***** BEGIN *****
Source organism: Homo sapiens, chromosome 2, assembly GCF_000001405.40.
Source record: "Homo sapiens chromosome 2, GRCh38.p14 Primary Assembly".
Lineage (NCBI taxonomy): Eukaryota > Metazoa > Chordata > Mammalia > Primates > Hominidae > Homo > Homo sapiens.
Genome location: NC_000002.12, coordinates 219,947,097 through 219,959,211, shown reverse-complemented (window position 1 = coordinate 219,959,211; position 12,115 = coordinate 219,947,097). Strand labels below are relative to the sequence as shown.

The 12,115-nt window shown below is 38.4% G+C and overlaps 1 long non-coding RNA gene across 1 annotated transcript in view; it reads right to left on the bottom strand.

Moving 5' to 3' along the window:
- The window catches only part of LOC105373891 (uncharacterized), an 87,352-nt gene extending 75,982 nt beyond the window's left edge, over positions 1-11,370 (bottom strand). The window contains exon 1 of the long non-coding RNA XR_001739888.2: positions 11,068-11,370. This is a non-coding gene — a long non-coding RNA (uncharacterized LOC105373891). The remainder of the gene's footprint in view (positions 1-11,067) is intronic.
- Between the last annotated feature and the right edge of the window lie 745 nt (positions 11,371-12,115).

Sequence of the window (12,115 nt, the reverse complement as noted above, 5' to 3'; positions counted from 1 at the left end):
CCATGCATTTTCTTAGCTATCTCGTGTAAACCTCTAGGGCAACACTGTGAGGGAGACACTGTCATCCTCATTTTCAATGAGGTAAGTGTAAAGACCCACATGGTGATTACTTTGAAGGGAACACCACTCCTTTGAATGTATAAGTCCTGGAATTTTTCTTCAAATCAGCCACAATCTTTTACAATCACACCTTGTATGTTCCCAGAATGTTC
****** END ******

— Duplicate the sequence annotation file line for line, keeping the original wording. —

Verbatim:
Source organism: Homo sapiens, chromosome 2, assembly GCF_000001405.40.
Source record: "Homo sapiens chromosome 2, GRCh38.p14 Primary Assembly".
Lineage (NCBI taxonomy): Eukaryota > Metazoa > Chordata > Mammalia > Primates > Hominidae > Homo > Homo sapiens.
Genome location: NC_000002.12, coordinates 219,947,097 through 219,959,211, shown reverse-complemented (window position 1 = coordinate 219,959,211; position 12,115 = coordinate 219,947,097). Strand labels below are relative to the sequence as shown.

The 12,115-nt window shown below is 38.4% G+C and overlaps 1 long non-coding RNA gene across 1 annotated transcript in view; it reads right to left on the bottom strand.

Moving 5' to 3' along the window:
- The window catches only part of LOC105373891 (uncharacterized), an 87,352-nt gene extending 75,982 nt beyond the window's left edge, over positions 1-11,370 (bottom strand). The window contains exon 1 of the long non-coding RNA XR_001739888.2: positions 11,068-11,370. This is a non-coding gene — a long non-coding RNA (uncharacterized LOC105373891). The remainder of the gene's footprint in view (positions 1-11,067) is intronic.
- Between the last annotated feature and the right edge of the window lie 745 nt (positions 11,371-12,115).

Sequence of the window (12,115 nt, the reverse complement as noted above, 5' to 3'; positions counted from 1 at the left end):
CCATGCATTTTCTTAGCTATCTCGTGTAAACCTCTAGGGCAACACTGTGAGGGAGACACTGTCATCCTCATTTTCAATGAGGTAAGTGTAAAGACCCACATGGTGATTACTTTGAAGGGAACACCACTCCTTTGAATGTATAAGTCCTGGAATTTTTCTTCAAATCAGCCACAATCTTTTACAATCACACCTTGTATGTTCCCAGAATGTTC